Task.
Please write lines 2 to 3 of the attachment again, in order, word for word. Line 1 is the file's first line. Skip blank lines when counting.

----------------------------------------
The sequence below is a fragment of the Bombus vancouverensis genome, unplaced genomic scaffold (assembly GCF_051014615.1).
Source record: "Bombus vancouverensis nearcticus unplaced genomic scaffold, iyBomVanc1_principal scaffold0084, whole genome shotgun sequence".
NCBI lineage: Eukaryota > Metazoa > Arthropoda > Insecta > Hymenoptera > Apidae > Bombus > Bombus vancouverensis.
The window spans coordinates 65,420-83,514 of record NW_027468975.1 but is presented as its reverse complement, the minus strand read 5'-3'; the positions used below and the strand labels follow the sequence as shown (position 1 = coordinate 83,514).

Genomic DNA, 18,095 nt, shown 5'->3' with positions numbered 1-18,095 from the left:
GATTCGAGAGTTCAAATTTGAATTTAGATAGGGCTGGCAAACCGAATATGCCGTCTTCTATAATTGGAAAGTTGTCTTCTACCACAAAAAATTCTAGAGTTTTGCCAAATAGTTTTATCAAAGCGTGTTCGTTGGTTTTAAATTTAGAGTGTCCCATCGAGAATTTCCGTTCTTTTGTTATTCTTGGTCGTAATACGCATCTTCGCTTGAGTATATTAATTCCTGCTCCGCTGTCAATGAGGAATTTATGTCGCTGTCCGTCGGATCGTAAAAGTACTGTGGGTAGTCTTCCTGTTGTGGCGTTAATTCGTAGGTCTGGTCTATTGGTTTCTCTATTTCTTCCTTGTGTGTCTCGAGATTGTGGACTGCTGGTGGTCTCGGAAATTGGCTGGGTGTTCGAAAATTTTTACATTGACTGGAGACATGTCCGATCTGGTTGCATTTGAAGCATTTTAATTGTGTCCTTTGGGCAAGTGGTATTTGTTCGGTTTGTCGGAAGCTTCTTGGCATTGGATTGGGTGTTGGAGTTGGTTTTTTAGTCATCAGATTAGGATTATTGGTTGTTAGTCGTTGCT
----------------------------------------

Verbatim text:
Source record: "Bombus vancouverensis nearcticus unplaced genomic scaffold, iyBomVanc1_principal scaffold0084, whole genome shotgun sequence".
NCBI lineage: Eukaryota > Metazoa > Arthropoda > Insecta > Hymenoptera > Apidae > Bombus > Bombus vancouverensis.